• 1862: Cals helped Monet who had become ill in Algiers (aR1)
  • 1864: painted in Saint-Valéry-en-Caux, about 80km north of Le Havre at the Normandy coast (R88;R3;iR10)
  • 1868: let his daughter be placed in a mental hospital in Saint-Maurice (Val-de-Marne) (iR5) or in Charenton (iR23), both just east of Paris (iR10). Monneret writes that Cals was separated from his wife and daughter from 1868 till 1871; it is unclear who suffered from severe psychique troubles, but he mentions that his daughter was in better health in 1873; still he earlier mentioned the mental problems of his wife (R88).
  • 1869: painted in Elbeuf-en-Bray (R88;R3), 120km north-west of Paris (iR10).
  • 1871 onwards: Cals divided his time between Paris and Honfleur (Normandie) (R16;iR65;iR3;aR1). Honfleur lies just south of Le Havre (iR10).
  • 1872: his wife died (R88)
  • Cals had contacts with Jongkind, Boudin, Monet and other artists in Ferme Saint-Siméon in Honfleur (iR3;R16;R88;R1,p110); a place he often paints (aR1; see pictures).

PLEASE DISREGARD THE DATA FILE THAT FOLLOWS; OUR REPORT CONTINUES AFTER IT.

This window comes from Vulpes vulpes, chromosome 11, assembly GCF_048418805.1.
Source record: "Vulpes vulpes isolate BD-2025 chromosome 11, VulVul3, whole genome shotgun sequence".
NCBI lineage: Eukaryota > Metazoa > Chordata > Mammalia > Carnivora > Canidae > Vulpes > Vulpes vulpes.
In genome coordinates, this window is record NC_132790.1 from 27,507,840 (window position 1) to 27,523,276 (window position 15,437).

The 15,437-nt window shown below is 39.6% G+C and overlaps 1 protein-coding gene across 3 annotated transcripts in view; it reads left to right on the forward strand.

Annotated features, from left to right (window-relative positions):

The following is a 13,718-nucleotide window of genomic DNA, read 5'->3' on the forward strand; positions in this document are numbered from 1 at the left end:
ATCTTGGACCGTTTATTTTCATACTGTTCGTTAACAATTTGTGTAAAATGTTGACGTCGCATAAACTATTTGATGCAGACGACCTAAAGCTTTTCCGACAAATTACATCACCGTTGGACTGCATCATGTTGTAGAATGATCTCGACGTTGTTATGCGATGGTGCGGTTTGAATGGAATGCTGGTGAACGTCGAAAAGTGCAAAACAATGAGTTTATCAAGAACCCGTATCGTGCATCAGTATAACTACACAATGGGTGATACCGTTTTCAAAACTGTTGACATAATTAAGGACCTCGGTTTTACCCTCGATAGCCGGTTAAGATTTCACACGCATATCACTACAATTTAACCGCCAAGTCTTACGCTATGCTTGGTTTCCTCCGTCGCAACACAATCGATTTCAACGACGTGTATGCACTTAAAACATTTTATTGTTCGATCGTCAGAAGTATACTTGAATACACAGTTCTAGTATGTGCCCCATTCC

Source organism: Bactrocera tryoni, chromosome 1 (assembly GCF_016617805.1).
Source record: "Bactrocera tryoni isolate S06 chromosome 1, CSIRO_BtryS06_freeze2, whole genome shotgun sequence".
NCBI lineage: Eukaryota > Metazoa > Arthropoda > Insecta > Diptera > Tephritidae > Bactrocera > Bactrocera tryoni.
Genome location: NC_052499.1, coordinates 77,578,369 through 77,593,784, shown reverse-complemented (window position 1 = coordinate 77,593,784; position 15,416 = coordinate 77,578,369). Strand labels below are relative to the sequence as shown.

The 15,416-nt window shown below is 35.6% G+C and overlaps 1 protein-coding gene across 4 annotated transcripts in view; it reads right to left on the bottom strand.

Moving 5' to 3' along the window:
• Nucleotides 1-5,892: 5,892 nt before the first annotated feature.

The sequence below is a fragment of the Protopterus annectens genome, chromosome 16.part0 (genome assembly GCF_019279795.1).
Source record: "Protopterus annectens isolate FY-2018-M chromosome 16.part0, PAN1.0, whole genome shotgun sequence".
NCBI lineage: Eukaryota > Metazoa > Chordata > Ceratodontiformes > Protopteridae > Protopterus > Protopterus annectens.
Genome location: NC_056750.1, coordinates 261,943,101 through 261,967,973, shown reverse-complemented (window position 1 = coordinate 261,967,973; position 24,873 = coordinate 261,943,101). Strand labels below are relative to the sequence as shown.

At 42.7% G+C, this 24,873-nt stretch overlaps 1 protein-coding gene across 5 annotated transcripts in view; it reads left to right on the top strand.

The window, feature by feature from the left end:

• 1873: bought a house in Honfleur and would live there with his daughter (iR5;R3;R88;R87); had he inhereted money from his deceased whife who came from an aristocratic family? Mostly Cals stayed in Honfleur and sometimes in his appartement in the Boulevard Rochechouart in Paris (R88).
  • 1874/12/10: Cals is present at the liquidation meeting of the Société Anonyme des Artistes Peintres, Sculpteurs, Graveurs, etc. (R1,p336).
  • 1876/01/26: public sale of 75 works of Cals (iR65).
  • 1878/03/21: public sale of 69 works of Cals (iR65).
  • 1880/10/03: Adolphe-Félix Cals died in Honfleur (iR24;iR3;R9;R3)
  • 1881/02/16-17: posthumous auction sale in Paris (iR65).
  • 1894: exhibition of works of Cals at Gallery Berne Bellecour (iR65)
  • 1899/05/04: posthumous auction sale of Count Doria, including a large number of paintings by Cals (iR65).
  • 1900: at the Exposition Universelle there were 3 works of Cals exhibited: 75. Enfant endormi (à Mme Esnault-Pelterie); 76. Le dejeuner (à M. Henri Rouart); 77. Grand’ Mère et petit-fils (à M. le comte Doria)  (iR107)
  • 1900: Arsène Alexandre wrote a biography of Cals (R177,p211;aR2)
  • 1912: posthumous auction sale of Henri Rouart, including 10 works of Cals (iR45).